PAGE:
This article originally appeared in Monday’s Herald and is reproduced here with kind permission of the author.
The 11th-hour bid by the No camp to offer the possibility of new powers to Scotland absolutely does not include devolving powers over foreign, military and nuclear affairs.
Instead, Scottish voters have been threatened that independence will mean exclusion from the “Special Relationship” between Washington and Westminster. However, upon closer examination, being freed from that suffocating embrace would be a blessing.
As a New Scot from the United States who has moved from undecided to Yes, I understand that Scotland can develop a much fairer, mature relationship with Washington. Independence will create the opportunity to move beyond being the tail of the British dog that consistently follows the lead of the American alpha male.
The US satirical TV show Saturday Night Live featured a character called The Church Lady. Her hyper-pious, condescending response to other people’s views and actions was usually a withering “Well, isn’t that special?” – with “special” meaning awful, ill-informed or simply not in line with her preferences.
I heard the echo of The Church Lady in Resolution 713 tabled within the US House of Representatives. It invokes the “Special Relationship” between the US and UK and encourages continuing the status quo (while expressing “deep friendship toward the Scottish people” and “respecting the right of the Scottish people to make their decision” in the referendum).
On the one hand, it is perfectly reasonable for Washington to assert its own interests by continuing a relationship with Westminster it heavily dominates. On the other hand, it is just as reasonable for Scotland to pursue its own interests in what will inevitably remain a friendly set of connections with America. Profound family, historical, musical, academic and trading ties between my two nations provide a firm foundation upon which we can and will build.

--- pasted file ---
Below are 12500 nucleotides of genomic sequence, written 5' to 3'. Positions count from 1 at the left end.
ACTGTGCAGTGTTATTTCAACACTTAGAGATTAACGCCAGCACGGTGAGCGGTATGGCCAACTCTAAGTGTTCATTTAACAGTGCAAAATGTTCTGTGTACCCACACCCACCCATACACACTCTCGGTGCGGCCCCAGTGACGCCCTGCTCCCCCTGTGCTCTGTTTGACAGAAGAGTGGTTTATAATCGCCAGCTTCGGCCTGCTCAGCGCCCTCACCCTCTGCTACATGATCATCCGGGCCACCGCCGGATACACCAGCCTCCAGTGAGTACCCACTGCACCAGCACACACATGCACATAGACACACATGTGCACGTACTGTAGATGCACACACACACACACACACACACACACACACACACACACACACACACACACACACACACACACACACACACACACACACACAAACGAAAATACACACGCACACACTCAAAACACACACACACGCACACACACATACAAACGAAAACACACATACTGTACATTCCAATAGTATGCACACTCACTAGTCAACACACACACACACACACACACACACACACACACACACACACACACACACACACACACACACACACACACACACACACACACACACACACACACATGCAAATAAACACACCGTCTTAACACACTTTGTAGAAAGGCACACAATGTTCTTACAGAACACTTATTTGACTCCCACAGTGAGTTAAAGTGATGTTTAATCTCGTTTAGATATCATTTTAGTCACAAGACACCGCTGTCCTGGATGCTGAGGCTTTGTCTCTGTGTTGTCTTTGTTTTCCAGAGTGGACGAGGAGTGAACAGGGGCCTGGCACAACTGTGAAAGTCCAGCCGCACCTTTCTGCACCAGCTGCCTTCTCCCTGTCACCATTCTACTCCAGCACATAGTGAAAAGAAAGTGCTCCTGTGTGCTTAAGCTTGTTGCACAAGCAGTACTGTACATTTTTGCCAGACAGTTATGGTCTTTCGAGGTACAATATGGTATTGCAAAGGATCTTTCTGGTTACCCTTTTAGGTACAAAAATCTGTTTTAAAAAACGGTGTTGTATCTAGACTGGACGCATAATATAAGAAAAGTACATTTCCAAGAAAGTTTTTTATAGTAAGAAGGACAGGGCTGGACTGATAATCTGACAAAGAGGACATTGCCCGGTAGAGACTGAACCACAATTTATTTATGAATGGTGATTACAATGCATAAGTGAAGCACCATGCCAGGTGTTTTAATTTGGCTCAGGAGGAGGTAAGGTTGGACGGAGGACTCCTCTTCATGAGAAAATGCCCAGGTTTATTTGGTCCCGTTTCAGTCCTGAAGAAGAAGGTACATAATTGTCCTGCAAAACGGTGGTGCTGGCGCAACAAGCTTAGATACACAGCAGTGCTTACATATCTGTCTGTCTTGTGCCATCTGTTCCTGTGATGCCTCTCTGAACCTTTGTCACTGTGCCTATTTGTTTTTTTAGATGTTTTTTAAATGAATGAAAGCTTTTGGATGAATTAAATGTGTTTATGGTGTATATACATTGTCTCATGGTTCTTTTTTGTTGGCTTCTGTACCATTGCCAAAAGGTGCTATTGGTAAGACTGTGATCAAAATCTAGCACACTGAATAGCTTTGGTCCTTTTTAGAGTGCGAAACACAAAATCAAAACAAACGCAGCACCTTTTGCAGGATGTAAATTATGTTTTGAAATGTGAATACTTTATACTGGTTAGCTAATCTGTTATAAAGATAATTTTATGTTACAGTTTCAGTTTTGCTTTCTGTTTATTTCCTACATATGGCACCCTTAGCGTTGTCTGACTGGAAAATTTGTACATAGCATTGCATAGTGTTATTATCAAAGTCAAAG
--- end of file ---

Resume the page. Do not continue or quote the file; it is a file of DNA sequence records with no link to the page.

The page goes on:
The difference with independence is that our new relationship can become more mutually beneficial at the political level. Scotland is very likely to end up with far greater attention paid by Washington to what the Scottish Government and Scottish people actually want, need, believe and prefer.
While growing up, I wanted to hang out with my much bigger brother and his big friends. Chuck was kindly disposed to me and often allowed his wee brother to tag along. While I could express my opinions, they were never decisive. Inevitably, I ended up following whatever path the big boys chose. One of the joys of maturing and becoming independent was being able to create new connections with my big brother and his big friends on a more equal footing.
The transition from shadowing my brother to being (and being treated as) a real person in my own right – whose voice, vote and choices mattered – did not happen overnight. However, it ended up feeling liberating and brought benefits to all concerned.
Scotland, too, has the chance to escape its tag-along status in favour of a healthier partnership with Washington. AsSeptember 18 draws near, it is worth remembering that our decision about independence carries with it as many certainties as uncertainties. For instance, a No vote absolutely ensures that Scotland will remain subject to, and an afterthought within, the US/UK “Special Relationship”. The illusory “new powers” that might possibly be gifted to Scotland by Westminster, if we vote No, certainly do not include powers over military affairs, foreign policy, nuclear weapons or anything else agreed between Westminster and Washington.
Alistair Darling said “everything that makes sense to decide here” will be in Scotland’s hands, but this conspicuously did not include defence and other international matters “reserved” for Westminster. A majority of Scots may oppose whatever future foreign adventures and military conflicts the US and UK jointly undertake. But, without independence, we will still be dragged into the ones for which Scots have no appetite.
Post-independence, the personal, cultural, tourism and other business ties that bind America and Scotland will inevitably continue and grow stronger. But, it would be Scotland’s own relationship, not a second-hand one via Westminster. That is yet another good reason to vote Yes.
Jonathan Sher was a US citizen who chose to come and live and work in Scotland. He assumed British citizenship to allow him to vote Yes in Scotland’s independence referendum. He is Scotland Director of WAVE Trust but writes here in a personal capacity.